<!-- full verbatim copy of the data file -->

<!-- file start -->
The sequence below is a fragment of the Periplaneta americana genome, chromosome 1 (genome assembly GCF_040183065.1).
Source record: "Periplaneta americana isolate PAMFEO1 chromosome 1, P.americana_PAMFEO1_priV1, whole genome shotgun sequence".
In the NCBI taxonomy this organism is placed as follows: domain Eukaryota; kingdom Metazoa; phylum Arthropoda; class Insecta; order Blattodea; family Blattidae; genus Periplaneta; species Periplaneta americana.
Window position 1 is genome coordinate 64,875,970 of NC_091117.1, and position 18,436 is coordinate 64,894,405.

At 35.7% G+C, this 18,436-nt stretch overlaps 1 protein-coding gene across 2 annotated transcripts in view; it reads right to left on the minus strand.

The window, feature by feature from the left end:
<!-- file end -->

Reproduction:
The sequence below is a fragment of the Periplaneta americana genome, chromosome 1 (genome assembly GCF_040183065.1).
Source record: "Periplaneta americana isolate PAMFEO1 chromosome 1, P.americana_PAMFEO1_priV1, whole genome shotgun sequence".
In the NCBI taxonomy this organism is placed as follows: domain Eukaryota; kingdom Metazoa; phylum Arthropoda; class Insecta; order Blattodea; family Blattidae; genus Periplaneta; species Periplaneta americana.
Window position 1 is genome coordinate 64,875,970 of NC_091117.1, and position 18,436 is coordinate 64,894,405.

At 35.7% G+C, this 18,436-nt stretch overlaps 1 protein-coding gene across 2 annotated transcripts in view; it reads right to left on the minus strand.

The window, feature by feature from the left end: